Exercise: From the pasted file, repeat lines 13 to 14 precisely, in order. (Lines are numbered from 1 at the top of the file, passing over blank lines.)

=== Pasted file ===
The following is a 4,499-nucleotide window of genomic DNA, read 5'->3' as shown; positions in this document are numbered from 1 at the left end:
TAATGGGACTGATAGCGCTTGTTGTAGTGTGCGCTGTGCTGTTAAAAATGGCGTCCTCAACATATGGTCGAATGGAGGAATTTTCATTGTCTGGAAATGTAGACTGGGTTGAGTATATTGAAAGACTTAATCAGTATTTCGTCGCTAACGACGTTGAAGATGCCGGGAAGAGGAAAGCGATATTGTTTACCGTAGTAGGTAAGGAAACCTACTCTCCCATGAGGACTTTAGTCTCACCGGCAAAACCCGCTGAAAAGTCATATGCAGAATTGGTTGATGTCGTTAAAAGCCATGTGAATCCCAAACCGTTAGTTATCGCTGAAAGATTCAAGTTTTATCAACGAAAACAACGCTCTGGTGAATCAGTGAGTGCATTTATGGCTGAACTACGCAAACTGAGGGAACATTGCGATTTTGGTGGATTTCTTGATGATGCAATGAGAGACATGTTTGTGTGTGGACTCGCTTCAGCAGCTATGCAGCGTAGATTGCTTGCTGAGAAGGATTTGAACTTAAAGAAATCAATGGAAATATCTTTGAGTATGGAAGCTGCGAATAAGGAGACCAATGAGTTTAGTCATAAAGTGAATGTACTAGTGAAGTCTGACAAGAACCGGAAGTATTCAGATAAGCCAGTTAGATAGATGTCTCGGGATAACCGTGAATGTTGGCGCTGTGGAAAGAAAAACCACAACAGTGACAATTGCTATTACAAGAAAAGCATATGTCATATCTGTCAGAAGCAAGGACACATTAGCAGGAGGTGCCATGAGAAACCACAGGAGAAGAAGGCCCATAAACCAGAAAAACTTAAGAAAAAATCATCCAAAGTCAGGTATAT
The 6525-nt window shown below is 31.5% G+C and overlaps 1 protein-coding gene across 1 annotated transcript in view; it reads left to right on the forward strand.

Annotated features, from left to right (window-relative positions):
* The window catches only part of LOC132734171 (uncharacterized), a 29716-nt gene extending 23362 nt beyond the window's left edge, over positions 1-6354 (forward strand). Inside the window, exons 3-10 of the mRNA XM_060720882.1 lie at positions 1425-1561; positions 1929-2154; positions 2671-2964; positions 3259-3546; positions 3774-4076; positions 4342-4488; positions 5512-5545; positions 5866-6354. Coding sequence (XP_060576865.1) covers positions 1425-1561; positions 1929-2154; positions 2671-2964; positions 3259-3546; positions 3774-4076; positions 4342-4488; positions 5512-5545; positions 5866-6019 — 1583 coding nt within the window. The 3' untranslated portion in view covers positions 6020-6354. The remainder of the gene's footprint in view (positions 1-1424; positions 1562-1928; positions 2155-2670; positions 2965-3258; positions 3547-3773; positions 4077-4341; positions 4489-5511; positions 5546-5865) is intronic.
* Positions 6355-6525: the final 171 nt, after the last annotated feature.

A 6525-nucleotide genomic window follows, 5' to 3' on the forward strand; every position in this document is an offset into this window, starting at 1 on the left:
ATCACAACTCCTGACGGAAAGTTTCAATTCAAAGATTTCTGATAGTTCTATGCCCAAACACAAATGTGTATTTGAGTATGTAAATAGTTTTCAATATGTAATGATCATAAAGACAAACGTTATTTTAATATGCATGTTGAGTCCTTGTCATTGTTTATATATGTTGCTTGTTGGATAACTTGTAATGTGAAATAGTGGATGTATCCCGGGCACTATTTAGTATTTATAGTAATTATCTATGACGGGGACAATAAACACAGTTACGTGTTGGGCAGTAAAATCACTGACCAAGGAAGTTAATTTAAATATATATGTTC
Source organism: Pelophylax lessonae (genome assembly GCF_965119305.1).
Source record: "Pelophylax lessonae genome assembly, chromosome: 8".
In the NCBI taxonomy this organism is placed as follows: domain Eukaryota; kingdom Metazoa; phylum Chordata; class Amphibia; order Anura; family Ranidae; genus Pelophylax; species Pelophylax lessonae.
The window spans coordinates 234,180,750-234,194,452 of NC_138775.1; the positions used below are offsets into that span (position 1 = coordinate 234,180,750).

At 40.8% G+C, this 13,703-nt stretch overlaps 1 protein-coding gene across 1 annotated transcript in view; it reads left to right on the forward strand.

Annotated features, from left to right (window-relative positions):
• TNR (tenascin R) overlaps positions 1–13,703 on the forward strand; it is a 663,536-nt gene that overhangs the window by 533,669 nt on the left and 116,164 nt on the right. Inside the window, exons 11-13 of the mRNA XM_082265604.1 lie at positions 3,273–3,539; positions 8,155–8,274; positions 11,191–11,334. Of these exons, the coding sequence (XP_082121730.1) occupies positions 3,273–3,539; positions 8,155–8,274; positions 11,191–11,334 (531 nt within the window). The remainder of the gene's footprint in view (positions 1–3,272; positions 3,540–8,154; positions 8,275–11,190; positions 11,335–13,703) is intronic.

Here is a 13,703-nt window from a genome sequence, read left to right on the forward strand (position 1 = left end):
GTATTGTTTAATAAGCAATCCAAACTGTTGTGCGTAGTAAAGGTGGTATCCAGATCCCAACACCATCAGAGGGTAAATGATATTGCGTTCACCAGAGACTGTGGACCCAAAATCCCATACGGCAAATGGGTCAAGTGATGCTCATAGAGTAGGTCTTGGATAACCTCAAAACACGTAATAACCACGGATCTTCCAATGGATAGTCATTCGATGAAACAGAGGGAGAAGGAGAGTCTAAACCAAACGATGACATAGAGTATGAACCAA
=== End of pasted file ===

At 40.8% G+C, this 13,703-nt stretch overlaps 1 protein-coding gene across 1 annotated transcript in view; it reads left to right on the forward strand.

Annotated features, from left to right (window-relative positions):